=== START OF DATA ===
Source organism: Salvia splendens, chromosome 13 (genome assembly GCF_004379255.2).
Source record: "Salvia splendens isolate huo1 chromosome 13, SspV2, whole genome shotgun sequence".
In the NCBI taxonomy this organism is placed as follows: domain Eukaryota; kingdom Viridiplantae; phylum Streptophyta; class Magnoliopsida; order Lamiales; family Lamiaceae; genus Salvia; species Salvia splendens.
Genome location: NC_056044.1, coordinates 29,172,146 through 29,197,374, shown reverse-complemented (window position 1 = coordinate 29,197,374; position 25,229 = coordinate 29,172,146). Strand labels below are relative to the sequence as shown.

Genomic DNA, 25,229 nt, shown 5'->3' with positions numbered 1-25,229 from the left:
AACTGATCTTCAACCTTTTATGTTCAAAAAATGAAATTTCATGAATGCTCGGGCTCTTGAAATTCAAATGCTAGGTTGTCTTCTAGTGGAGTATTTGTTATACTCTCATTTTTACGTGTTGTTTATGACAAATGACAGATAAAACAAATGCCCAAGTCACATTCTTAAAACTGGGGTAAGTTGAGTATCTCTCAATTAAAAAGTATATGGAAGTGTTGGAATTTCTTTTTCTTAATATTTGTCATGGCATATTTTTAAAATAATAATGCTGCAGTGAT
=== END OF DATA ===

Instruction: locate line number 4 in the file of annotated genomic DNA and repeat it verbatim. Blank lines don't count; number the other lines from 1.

Genome location: NC_056044.1, coordinates 29,172,146 through 29,197,374, shown reverse-complemented (window position 1 = coordinate 29,197,374; position 25,229 = coordinate 29,172,146). Strand labels below are relative to the sequence as shown.